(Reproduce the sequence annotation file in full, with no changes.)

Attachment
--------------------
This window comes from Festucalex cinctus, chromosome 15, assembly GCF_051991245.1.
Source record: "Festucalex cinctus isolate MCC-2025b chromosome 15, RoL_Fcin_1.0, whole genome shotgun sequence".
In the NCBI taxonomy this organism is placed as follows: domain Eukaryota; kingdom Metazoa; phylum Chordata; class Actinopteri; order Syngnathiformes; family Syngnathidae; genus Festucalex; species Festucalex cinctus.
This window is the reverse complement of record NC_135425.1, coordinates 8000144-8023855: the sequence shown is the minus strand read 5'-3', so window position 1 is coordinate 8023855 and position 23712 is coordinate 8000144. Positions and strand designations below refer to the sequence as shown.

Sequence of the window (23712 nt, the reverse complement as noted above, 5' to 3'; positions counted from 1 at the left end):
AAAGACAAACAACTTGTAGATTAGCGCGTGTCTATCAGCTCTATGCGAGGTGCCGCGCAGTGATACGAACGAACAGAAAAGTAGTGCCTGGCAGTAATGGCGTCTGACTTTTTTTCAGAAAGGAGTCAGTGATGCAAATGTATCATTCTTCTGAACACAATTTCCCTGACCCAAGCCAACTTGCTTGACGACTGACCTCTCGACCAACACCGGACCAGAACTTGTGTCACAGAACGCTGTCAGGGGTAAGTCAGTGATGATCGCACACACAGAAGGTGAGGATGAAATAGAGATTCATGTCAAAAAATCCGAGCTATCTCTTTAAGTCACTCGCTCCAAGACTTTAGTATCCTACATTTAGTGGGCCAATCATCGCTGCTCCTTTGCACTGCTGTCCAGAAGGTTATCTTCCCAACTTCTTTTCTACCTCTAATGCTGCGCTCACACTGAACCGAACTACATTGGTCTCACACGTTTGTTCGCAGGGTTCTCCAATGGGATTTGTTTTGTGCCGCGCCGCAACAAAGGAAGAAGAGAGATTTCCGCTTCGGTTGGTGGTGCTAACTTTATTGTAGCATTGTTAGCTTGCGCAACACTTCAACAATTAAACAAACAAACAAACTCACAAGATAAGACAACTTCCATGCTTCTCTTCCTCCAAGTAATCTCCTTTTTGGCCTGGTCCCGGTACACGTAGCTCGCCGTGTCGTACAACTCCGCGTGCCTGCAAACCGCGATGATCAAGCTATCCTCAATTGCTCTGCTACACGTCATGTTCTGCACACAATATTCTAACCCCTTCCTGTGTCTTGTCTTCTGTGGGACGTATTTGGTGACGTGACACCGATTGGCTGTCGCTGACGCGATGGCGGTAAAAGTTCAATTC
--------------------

This window comes from Festucalex cinctus, chromosome 15, assembly GCF_051991245.1.
Source record: "Festucalex cinctus isolate MCC-2025b chromosome 15, RoL_Fcin_1.0, whole genome shotgun sequence".
In the NCBI taxonomy this organism is placed as follows: domain Eukaryota; kingdom Metazoa; phylum Chordata; class Actinopteri; order Syngnathiformes; family Syngnathidae; genus Festucalex; species Festucalex cinctus.
This window is the reverse complement of record NC_135425.1, coordinates 8000144-8023855: the sequence shown is the minus strand read 5'-3', so window position 1 is coordinate 8023855 and position 23712 is coordinate 8000144. Positions and strand designations below refer to the sequence as shown.

Sequence of the window (23712 nt, the reverse complement as noted above, 5' to 3'; positions counted from 1 at the left end):
AAAGACAAACAACTTGTAGATTAGCGCGTGTCTATCAGCTCTATGCGAGGTGCCGCGCAGTGATACGAACGAACAGAAAAGTAGTGCCTGGCAGTAATGGCGTCTGACTTTTTTTCAGAAAGGAGTCAGTGATGCAAATGTATCATTCTTCTGAACACAATTTCCCTGACCCAAGCCAACTTGCTTGACGACTGACCTCTCGACCAACACCGGACCAGAACTTGTGTCACAGAACGCTGTCAGGGGTAAGTCAGTGATGATCGCACACACAGAAGGTGAGGATGAAATAGAGATTCATGTCAAAAAATCCGAGCTATCTCTTTAAGTCACTCGCTCCAAGACTTTAGTATCCTACATTTAGTGGGCCAATCATCGCTGCTCCTTTGCACTGCTGTCCAGAAGGTTATCTTCCCAACTTCTTTTCTACCTCTAATGCTGCGCTCACACTGAACCGAACTACATTGGTCTCACACGTTTGTTCGCAGGGTTCTCCAATGGGATTTGTTTTGTGCCGCGCCGCAACAAAGGAAGAAGAGAGATTTCCGCTTCGGTTGGTGGTGCTAACTTTATTGTAGCATTGTTAGCTTGCGCAACACTTCAACAATTAAACAAACAAACAAACTCACAAGATAAGACAACTTCCATGCTTCTCTTCCTCCAAGTAATCTCCTTTTTGGCCTGGTCCCGGTACACGTAGCTCGCCGTGTCGTACAACTCCGCGTGCCTGCAAACCGCGATGATCAAGCTATCCTCAATTGCTCTGCTACACGTCATGTTCTGCACACAATATTCTAACCCCTTCCTGTGTCTTGTCTTCTGTGGGACGTATTTGGTGACGTGACACCGATTGGCTGTCGCTGACGCGATGGCGGTAAAAGTTCAATTC